Three high-ranking representatives of the communist regime in former Czechoslovakia will face prosecution for their crimes.
The prosecution was launched by the the Office for the Documentation and the Investigation of Crimes of Communism, which operates under the Czech police. It concerns the killings that happened between the 1970s and 1980s at the border with Austria, when people attempted to escape to the Western Block, the SITA newswire reported.
The prosecuted officials include former general secretary of the Communist Party of Czechoslovakia, Miloš Jakeš, ex-PM Lubomír Štrougal and ex-interior minister Vrastislav Vajnar. All three are charged with abusing their power in connection with using guns against so-called border intruders.Related story:Read more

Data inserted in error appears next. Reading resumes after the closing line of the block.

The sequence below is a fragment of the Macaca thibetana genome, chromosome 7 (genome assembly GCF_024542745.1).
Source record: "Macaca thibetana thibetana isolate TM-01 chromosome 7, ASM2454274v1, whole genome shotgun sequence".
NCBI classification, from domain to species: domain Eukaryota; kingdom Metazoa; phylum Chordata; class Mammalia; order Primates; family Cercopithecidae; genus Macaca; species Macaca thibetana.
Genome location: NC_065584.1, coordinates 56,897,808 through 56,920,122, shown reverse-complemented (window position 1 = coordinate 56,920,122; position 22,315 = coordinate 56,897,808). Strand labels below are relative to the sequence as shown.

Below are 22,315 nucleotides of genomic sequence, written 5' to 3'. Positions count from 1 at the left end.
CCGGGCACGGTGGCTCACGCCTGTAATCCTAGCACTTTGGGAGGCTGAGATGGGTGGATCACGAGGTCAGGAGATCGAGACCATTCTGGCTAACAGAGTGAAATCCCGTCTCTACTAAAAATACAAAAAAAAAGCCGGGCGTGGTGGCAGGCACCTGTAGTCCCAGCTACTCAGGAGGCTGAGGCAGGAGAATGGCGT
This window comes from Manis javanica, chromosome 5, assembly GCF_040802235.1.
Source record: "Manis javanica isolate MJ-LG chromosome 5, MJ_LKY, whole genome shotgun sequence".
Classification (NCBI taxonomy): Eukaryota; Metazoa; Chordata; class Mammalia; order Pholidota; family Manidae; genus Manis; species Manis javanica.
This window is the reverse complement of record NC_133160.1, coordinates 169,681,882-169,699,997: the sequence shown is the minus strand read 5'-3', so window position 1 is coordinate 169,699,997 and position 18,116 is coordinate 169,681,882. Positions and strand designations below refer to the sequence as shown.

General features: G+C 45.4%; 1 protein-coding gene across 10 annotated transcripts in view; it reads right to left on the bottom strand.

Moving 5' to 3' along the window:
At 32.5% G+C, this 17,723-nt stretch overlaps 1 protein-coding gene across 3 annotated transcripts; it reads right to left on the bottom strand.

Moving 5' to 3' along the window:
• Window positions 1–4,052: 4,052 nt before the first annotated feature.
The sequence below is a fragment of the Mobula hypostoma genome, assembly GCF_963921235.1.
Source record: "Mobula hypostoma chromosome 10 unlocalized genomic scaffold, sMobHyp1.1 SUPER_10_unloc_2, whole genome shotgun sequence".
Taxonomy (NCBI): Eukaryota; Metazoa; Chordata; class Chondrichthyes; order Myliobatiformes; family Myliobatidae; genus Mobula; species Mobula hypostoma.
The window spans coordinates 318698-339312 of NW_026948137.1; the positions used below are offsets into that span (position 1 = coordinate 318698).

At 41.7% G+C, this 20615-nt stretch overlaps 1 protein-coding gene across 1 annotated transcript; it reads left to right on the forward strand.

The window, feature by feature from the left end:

From March 1976 to the year 1989, nine people were shot dead or torn by dogs at the border, according to the Czech police. Moreover, at least seven others were injured, SITA reported.
All three accused could spend two to ten years in prison if found guilty. The prosecution is based on the International Covenant on Civil and Political Rights, which came into force in 1976. It allowed every person to freely leave whatever country and return to their own.
Jakeš and Štrougal should have applied measures from this pact to Czechoslovak laws, but they did not do so. Vajnar, as interior minister, was directly responsible for what was happening at the borders, SITA wrote.
27. Nov 2019 at 14:34 | Compiled by Spectator staff